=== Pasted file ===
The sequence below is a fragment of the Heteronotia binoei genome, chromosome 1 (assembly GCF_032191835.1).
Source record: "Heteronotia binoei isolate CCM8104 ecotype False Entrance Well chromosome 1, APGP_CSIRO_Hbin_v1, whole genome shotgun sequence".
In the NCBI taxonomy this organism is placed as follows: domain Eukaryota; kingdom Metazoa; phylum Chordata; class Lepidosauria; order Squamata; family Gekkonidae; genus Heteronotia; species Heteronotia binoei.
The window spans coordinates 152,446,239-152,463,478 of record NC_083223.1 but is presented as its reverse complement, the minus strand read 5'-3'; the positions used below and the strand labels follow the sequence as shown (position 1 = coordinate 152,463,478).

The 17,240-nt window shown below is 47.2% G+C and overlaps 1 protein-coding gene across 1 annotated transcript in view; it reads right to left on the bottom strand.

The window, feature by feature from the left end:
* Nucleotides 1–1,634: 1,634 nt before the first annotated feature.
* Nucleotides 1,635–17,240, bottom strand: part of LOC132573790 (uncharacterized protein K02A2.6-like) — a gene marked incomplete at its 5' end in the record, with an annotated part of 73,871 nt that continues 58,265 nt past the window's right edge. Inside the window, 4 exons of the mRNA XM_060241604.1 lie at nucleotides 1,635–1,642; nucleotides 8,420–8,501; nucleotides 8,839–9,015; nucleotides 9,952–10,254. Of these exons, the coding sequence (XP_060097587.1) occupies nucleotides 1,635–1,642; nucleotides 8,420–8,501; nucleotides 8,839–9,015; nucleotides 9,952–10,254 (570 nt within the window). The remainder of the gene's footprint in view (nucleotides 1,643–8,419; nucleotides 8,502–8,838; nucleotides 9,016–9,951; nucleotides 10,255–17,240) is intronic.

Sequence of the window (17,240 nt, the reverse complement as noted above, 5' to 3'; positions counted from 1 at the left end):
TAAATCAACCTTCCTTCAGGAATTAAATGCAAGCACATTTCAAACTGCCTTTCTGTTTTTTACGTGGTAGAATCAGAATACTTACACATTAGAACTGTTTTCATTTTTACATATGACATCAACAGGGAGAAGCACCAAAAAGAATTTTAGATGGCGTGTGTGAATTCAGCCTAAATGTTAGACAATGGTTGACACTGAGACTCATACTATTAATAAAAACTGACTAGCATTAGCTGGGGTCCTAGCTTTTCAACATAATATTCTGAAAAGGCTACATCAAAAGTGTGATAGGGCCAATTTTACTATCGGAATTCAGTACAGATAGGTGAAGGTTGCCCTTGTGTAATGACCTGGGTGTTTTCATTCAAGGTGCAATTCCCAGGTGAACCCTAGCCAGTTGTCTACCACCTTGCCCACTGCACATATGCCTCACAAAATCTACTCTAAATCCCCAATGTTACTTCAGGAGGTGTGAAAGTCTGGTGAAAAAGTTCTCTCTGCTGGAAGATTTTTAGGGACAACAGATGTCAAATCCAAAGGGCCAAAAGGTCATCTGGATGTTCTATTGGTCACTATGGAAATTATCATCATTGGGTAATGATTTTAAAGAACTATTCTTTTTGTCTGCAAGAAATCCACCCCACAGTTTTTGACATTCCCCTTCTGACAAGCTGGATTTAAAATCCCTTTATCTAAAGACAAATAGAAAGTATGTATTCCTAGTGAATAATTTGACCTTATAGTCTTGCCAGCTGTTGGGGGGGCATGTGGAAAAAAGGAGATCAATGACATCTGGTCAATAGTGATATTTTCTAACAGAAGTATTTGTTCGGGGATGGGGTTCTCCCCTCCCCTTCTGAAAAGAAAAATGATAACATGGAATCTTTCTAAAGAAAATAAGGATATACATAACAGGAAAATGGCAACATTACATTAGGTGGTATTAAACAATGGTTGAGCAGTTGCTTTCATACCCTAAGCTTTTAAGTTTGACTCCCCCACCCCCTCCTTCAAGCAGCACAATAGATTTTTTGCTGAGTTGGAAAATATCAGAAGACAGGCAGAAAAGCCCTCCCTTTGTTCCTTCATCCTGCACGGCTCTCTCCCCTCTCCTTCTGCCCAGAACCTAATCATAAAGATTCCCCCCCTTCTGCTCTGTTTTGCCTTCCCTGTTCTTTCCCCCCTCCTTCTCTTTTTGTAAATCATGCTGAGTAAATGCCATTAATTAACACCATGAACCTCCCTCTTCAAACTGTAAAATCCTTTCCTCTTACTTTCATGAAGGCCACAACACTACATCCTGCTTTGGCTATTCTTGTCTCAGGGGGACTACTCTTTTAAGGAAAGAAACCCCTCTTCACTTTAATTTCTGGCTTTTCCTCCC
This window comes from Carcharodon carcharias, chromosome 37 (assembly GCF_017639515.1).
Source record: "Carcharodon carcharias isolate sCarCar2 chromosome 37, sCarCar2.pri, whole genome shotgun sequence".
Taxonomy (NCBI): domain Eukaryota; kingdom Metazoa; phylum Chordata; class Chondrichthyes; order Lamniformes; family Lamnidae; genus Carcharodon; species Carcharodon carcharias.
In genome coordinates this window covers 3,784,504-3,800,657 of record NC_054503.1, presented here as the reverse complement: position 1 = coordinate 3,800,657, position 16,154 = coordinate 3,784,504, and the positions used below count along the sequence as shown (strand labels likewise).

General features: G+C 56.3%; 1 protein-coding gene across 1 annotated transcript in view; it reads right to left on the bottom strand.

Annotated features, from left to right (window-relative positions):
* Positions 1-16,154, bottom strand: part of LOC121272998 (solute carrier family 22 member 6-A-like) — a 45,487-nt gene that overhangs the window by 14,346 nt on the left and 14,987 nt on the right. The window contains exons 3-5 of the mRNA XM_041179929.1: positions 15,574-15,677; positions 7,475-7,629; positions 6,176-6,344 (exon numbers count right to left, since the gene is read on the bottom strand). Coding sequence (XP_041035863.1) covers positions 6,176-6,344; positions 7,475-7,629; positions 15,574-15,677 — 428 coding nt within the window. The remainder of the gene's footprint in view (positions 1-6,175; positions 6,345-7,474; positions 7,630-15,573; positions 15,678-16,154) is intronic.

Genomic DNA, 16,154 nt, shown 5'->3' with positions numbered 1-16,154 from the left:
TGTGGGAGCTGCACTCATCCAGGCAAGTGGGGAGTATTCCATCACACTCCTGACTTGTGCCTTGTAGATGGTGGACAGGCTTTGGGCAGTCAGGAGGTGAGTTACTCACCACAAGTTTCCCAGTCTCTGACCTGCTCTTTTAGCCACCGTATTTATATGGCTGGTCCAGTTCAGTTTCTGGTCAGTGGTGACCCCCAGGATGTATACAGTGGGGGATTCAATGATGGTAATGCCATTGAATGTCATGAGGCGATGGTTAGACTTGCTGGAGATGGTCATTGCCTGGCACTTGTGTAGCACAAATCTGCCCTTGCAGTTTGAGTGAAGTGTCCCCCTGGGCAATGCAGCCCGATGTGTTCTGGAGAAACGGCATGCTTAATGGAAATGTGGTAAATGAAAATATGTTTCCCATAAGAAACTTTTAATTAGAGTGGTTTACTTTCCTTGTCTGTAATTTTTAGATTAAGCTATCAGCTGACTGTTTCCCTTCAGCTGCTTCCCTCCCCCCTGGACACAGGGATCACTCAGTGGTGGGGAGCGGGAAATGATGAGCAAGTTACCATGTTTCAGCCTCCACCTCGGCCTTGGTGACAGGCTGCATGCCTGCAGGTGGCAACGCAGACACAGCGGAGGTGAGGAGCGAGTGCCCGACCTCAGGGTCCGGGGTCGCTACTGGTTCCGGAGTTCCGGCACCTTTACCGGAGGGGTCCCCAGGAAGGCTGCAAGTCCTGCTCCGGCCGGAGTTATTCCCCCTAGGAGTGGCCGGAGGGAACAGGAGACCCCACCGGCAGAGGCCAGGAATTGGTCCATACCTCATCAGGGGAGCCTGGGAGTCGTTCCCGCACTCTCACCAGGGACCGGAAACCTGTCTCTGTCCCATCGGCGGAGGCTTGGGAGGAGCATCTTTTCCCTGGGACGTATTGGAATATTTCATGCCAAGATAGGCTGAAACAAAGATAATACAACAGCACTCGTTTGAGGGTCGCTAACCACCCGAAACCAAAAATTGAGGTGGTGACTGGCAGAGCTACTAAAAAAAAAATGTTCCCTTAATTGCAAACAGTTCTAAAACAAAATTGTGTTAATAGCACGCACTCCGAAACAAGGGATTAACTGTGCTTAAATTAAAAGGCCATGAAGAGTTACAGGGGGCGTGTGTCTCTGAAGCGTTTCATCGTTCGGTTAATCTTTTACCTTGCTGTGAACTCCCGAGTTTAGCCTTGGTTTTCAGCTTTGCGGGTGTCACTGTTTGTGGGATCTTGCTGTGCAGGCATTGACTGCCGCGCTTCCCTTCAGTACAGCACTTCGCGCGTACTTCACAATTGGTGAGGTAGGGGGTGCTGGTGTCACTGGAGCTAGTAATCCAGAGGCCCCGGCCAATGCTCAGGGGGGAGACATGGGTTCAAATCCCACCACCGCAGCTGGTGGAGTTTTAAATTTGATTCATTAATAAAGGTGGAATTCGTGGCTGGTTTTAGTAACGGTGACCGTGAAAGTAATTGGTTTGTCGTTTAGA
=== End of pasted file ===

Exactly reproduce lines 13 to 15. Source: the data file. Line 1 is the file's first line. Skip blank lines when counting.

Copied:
Taxonomy (NCBI): domain Eukaryota; kingdom Metazoa; phylum Chordata; class Chondrichthyes; order Lamniformes; family Lamnidae; genus Carcharodon; species Carcharodon carcharias.
In genome coordinates this window covers 3,784,504-3,800,657 of record NC_054503.1, presented here as the reverse complement: position 1 = coordinate 3,800,657, position 16,154 = coordinate 3,784,504, and the positions used below count along the sequence as shown (strand labels likewise).

General features: G+C 56.3%; 1 protein-coding gene across 1 annotated transcript in view; it reads right to left on the bottom strand.